They’re baaaack. The shelves of your favorite garden centers, especially the big-box ones, are beginning to buckle with that annual invasion of summer annuals. Flats of colorful petunias, geraniums, marigolds and dozens others shout: Get ready. Spring is here! Yet, as you weed through all the choices, remember that transplants aren’t the only way to give your garden that shot of vibrant color and rich texture.
Consider summer bulbs as well.
Boxes of caladiums, lilies, gladiola, cannas, elephant’s ears and a host of other bulbs are starting to line those garden center shelves now, too. Buy them now while selection is best - just don’t plant them until late April or May, depending on your climate, when soil temperatures consistently reach 65 to 70 degrees. If you plant the bulbs too early they’re likely to rot in the cold soil.
Depending on where you live, many can be left in the ground over the winter and can be allowed to multiply year after year! (What gardener doesn’t love that kind of long-term investment?)
Among flowering bulbs, look for hardy lilies – many old fashioned and fragrant varieties – such as tiger lilies, which can grow three to 5 feet tall with black-speckled orange trumpets; ‘Casa Blanca’ lilies, with their 3- to 4-foot stems supporting heady-scented creamy white flowers; and ‘Golden Splendor’ lilies, which can reach 6 feet and are drought tolerant. Other options include surprise lilies or Naked Ladies, which feature dark rose flowers on 2-foot stems, and elegant little rain lilies, which once established yield masses of pure white flowers on short stems. Then there are the giant old-fashioned crinums, which offer a variety of bloom colors and are fragrant and deer-resistant.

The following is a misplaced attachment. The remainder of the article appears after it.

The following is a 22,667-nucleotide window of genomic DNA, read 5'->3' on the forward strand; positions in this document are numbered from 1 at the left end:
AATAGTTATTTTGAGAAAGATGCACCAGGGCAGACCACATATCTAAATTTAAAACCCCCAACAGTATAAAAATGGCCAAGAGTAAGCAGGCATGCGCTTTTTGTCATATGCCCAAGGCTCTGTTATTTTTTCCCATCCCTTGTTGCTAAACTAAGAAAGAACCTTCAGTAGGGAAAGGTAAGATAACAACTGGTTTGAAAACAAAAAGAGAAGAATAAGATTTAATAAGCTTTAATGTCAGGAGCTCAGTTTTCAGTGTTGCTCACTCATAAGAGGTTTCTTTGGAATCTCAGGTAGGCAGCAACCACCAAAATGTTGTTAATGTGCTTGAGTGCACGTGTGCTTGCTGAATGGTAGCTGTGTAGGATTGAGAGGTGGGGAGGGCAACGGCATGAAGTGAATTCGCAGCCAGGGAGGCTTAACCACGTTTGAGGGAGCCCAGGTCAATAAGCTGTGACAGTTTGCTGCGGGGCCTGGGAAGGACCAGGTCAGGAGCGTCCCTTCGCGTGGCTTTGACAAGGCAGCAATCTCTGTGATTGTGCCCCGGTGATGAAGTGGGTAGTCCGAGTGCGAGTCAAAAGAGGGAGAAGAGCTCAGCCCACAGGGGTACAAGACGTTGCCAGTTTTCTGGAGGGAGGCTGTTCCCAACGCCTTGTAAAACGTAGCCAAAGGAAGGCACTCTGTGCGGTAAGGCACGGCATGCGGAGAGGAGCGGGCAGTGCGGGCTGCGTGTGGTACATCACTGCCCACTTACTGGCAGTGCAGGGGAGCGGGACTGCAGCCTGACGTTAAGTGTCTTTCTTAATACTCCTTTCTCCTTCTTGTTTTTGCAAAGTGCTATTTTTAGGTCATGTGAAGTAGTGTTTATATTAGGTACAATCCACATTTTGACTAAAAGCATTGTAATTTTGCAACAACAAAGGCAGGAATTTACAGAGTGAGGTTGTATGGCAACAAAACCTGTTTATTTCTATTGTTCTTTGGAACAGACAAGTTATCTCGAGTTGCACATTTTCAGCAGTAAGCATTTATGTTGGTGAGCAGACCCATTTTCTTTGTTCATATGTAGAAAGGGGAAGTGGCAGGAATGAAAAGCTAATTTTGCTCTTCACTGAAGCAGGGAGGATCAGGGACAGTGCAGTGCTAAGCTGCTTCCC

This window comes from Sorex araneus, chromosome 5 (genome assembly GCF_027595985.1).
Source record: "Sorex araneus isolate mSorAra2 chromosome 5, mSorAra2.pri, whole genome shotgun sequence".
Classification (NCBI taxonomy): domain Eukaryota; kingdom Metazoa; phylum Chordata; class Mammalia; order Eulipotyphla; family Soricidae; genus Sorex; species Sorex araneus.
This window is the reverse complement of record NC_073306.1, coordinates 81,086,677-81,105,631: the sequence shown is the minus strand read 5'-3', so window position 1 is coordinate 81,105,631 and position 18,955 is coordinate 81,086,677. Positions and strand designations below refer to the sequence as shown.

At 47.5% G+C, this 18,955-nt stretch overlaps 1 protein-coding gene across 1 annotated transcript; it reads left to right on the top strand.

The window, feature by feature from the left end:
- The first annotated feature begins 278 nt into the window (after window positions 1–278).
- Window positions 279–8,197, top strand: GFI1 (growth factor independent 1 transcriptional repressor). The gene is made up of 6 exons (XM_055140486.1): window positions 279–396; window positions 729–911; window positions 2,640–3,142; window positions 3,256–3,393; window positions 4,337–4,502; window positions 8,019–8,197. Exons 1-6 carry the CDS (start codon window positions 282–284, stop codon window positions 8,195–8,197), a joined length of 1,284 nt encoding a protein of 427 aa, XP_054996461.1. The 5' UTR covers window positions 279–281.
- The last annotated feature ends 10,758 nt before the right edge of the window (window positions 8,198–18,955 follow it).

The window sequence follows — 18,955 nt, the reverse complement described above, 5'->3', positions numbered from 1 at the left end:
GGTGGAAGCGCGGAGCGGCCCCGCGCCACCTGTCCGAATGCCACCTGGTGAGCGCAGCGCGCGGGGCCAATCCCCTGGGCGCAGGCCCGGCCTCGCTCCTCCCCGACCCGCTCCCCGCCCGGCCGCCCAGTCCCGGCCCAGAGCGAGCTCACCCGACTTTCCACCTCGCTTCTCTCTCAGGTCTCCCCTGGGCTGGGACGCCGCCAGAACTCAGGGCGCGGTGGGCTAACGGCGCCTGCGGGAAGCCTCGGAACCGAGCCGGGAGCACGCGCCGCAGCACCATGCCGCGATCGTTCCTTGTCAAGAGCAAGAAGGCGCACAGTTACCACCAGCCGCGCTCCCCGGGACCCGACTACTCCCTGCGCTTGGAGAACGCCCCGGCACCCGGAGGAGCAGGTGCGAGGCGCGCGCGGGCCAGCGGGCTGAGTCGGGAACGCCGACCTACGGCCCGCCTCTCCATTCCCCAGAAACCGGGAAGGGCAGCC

Cannas are another bulb type that lends dramatic height and color to the garden – especially with their strappy foliage, which can vary from green and chartreuse to bronze and deep burgundy. Canna ‘Phasion’ offers variegated leaves of green, pink and bronze.
Most of these summer-flowering bulbs will continue blooming into late summer and fall, when that grand dame of them all hits the stage – the dahlia. Actually not a bulb but a tuber, it produces flowers in a wide variety of rich colors, forms and textures, from pom-pom size to dinner plate.
Finally, there are summer bulbs that don’t flower at all but are prized for their dramatic foliage. New hybrids of elephant’s ears now come in more than just green – look for lime green and dark purple (nearly black) varieties – as well as ones that sport non-droopy leaves that point upright or form teacup shapes, some topping out at six feet or taller. And for shade gardens and containers, you simply can’t beat caladiums, with their heart-shaped foliage in wide-ranging variegated colors of red, purple, pink, white and green.